He has some strange ideas about what might be best for Bougainville. He impresses me as someone who has probably been wandering around admiring rock drawings in arid caves and sacred aboriginal sites and suddenly thinks he is sufficiently indigenous to transplant himself into another traditional society like Bougainville.
Clive Porabou is the next best thing to cheese, biscuits and shiraz. Just as these tasty and intoxicating items make party conversation flow freely, Clive’s presence and discussion with the likes of the people I have mentioned above make their adrenalin flow from both excitement and anger.
Clive lives abroad and, for those who have no personal experience on Bougainville, he is the Bougainville expatriate expert who satisfies the appetite of a certain mould of Australian academic, environmentalist, social psycho and welfare benefactor.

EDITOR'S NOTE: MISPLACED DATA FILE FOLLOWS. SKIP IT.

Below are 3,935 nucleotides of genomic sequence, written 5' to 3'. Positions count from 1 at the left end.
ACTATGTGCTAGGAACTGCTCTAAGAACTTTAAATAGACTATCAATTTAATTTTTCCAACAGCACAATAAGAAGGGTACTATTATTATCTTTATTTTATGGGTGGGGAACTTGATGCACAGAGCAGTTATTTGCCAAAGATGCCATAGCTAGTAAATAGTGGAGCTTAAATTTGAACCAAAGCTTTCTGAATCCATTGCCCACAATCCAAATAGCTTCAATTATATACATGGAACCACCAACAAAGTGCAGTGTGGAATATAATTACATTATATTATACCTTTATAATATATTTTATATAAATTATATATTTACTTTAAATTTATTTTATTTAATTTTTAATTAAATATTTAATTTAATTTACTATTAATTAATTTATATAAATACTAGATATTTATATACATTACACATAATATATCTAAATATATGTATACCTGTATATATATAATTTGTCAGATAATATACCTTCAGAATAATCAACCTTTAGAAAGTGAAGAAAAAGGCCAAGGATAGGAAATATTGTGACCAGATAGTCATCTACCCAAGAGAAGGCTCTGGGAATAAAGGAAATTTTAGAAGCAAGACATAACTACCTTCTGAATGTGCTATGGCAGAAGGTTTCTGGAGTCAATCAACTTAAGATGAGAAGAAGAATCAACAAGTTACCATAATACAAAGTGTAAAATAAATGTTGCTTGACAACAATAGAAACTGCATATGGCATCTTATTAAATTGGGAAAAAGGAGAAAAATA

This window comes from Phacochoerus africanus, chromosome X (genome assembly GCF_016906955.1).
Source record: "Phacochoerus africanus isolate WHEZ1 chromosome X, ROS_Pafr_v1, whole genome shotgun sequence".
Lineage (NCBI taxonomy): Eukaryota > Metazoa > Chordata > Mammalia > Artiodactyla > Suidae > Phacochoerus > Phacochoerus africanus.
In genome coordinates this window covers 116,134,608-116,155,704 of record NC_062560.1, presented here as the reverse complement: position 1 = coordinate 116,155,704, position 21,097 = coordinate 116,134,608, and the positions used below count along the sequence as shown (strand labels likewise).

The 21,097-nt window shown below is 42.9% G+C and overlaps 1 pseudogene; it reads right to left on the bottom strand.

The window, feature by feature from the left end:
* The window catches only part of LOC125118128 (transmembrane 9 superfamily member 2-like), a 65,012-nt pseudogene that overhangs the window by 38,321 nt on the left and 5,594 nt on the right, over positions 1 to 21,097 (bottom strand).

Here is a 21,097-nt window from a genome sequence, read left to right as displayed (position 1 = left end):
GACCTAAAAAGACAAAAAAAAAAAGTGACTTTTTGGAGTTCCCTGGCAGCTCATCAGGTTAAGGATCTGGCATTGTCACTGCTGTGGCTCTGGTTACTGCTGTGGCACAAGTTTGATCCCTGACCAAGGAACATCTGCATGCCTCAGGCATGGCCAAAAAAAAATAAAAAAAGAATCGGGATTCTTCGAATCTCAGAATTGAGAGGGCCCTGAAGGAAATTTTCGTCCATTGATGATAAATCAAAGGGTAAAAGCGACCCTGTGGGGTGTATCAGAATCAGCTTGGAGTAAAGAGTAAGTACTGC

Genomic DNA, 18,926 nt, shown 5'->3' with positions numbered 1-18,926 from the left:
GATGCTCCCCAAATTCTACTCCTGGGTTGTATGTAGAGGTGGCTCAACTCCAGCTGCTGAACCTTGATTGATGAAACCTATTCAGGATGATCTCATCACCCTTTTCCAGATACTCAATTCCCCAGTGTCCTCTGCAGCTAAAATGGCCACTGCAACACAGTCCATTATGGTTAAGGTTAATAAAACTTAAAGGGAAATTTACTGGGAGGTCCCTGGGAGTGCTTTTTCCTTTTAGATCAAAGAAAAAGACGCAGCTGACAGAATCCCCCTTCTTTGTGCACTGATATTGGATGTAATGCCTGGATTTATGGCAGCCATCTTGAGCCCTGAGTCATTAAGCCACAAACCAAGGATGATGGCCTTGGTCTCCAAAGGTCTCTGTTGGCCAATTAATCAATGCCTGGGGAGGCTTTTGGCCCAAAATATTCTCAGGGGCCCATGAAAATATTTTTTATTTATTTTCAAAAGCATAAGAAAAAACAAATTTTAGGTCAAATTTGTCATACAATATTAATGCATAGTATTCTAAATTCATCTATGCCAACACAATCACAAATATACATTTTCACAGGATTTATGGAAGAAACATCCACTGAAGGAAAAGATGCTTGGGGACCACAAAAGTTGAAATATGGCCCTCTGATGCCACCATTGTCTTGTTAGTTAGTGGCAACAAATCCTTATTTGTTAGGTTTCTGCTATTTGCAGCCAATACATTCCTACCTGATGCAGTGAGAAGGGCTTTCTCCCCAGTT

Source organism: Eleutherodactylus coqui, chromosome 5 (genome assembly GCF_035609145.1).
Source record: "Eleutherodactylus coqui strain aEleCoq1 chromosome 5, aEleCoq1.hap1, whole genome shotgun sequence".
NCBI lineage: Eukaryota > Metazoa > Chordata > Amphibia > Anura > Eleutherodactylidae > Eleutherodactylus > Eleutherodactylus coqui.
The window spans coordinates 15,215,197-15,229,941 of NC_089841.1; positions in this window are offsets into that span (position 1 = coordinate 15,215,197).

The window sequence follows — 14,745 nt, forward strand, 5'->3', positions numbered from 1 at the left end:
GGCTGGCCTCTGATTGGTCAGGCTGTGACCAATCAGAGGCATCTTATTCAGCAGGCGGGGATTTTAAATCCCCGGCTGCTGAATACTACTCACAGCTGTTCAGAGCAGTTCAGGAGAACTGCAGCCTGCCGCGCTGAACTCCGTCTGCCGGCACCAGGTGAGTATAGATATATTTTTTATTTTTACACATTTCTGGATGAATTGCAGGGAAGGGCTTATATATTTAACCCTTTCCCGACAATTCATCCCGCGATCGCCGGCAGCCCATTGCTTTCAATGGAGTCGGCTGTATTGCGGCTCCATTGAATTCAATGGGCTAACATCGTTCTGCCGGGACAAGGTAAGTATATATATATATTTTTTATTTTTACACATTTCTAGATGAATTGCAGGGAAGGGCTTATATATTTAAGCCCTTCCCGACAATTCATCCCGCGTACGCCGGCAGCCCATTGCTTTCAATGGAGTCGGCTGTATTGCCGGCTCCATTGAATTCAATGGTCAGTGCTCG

Always with an acoustic guitar in hand, he longs for the day when Bougainville might be governed by Me’ekamui, financed by Noah Musingku’s new Bougainville currency.
Hearing from Clive is enough to convince most non-Bougainvilleans that they have a duty to rescue Bougainville from bondage, and the government outfit to accomplish this is the version of Me’ekamui that Clive peddles abroad.
In truth, the Me’ekamui in central Bougainville have been consulting and beginning to work and cooperate with the Autonomous Bougainville Gobvernment (ABG), which was always bound to happen.